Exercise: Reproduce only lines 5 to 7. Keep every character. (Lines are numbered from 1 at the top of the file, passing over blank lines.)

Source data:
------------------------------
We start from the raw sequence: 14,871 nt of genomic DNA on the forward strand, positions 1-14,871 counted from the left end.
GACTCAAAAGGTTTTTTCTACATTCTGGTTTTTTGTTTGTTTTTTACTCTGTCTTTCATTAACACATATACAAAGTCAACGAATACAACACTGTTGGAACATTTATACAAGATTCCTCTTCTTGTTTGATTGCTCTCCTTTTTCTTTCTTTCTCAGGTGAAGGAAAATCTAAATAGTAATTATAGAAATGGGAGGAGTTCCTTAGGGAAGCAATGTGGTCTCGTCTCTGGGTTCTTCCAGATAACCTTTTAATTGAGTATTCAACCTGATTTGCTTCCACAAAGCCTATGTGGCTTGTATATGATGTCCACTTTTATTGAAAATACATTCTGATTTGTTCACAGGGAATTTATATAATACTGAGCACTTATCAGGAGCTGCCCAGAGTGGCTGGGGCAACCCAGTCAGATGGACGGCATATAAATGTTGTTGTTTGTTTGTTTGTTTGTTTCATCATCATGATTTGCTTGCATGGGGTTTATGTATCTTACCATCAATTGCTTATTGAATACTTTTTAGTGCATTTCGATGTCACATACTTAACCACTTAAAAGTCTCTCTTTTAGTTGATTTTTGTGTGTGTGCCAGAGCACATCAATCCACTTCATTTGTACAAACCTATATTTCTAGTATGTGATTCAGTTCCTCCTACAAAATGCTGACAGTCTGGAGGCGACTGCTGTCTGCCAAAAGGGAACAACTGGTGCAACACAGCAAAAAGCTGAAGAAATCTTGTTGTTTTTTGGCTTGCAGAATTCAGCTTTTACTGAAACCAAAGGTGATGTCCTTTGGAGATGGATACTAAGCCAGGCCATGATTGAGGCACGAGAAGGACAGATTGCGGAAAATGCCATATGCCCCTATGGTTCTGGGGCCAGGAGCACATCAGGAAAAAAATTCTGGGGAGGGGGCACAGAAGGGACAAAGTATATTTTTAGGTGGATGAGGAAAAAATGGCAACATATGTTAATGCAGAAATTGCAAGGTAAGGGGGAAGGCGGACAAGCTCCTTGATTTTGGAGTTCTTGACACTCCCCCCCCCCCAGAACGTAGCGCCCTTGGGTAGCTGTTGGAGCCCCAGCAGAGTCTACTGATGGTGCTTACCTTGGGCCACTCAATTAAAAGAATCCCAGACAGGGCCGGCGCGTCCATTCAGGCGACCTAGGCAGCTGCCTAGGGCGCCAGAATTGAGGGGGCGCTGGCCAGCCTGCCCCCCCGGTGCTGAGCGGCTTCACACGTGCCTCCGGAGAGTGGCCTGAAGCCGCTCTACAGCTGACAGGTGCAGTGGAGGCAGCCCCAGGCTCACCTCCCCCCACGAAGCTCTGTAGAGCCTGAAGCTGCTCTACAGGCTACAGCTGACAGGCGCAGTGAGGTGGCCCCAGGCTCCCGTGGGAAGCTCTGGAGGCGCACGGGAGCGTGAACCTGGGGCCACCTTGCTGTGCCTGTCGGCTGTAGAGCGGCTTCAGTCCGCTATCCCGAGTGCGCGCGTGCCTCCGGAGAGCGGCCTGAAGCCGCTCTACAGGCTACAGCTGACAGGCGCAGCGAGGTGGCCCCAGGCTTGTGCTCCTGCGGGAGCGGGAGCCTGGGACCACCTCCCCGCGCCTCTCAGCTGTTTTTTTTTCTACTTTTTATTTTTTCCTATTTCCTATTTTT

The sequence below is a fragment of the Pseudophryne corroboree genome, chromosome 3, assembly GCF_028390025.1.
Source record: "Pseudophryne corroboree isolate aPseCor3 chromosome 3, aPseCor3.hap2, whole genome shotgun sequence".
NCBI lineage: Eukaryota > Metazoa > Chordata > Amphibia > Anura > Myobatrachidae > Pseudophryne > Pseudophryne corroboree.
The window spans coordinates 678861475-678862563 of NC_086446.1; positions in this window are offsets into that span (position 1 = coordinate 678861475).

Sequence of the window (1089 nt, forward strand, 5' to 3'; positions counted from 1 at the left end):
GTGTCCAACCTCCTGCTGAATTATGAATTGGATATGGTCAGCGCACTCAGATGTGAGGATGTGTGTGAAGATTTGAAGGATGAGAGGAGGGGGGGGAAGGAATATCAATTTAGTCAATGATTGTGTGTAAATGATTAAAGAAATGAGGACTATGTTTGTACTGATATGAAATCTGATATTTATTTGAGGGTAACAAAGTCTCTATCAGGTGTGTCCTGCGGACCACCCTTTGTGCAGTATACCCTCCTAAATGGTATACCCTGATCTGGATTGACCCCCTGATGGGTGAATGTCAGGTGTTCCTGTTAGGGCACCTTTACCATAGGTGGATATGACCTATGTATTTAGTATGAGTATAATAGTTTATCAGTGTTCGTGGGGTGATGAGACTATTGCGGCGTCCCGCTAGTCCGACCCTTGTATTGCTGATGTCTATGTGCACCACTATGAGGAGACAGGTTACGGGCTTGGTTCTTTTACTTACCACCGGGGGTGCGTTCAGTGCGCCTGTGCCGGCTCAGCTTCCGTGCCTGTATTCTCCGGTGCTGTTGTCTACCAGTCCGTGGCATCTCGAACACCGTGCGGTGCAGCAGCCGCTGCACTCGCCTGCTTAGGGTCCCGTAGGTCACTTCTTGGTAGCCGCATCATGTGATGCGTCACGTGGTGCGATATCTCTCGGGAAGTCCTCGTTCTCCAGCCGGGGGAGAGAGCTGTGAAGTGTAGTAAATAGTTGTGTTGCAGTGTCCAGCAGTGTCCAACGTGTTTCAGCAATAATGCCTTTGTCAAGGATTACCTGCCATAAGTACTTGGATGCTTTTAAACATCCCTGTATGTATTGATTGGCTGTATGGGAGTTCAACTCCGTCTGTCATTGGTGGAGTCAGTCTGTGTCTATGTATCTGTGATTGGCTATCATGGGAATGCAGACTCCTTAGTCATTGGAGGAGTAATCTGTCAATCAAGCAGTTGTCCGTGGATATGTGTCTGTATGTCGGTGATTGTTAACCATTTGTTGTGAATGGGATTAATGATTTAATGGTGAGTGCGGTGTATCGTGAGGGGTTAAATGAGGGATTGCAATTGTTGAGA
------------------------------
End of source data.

NCBI lineage: Eukaryota > Metazoa > Chordata > Amphibia > Anura > Myobatrachidae > Pseudophryne > Pseudophryne corroboree.
The window spans coordinates 678861475-678862563 of NC_086446.1; positions in this window are offsets into that span (position 1 = coordinate 678861475).

Sequence of the window (1089 nt, forward strand, 5' to 3'; positions counted from 1 at the left end):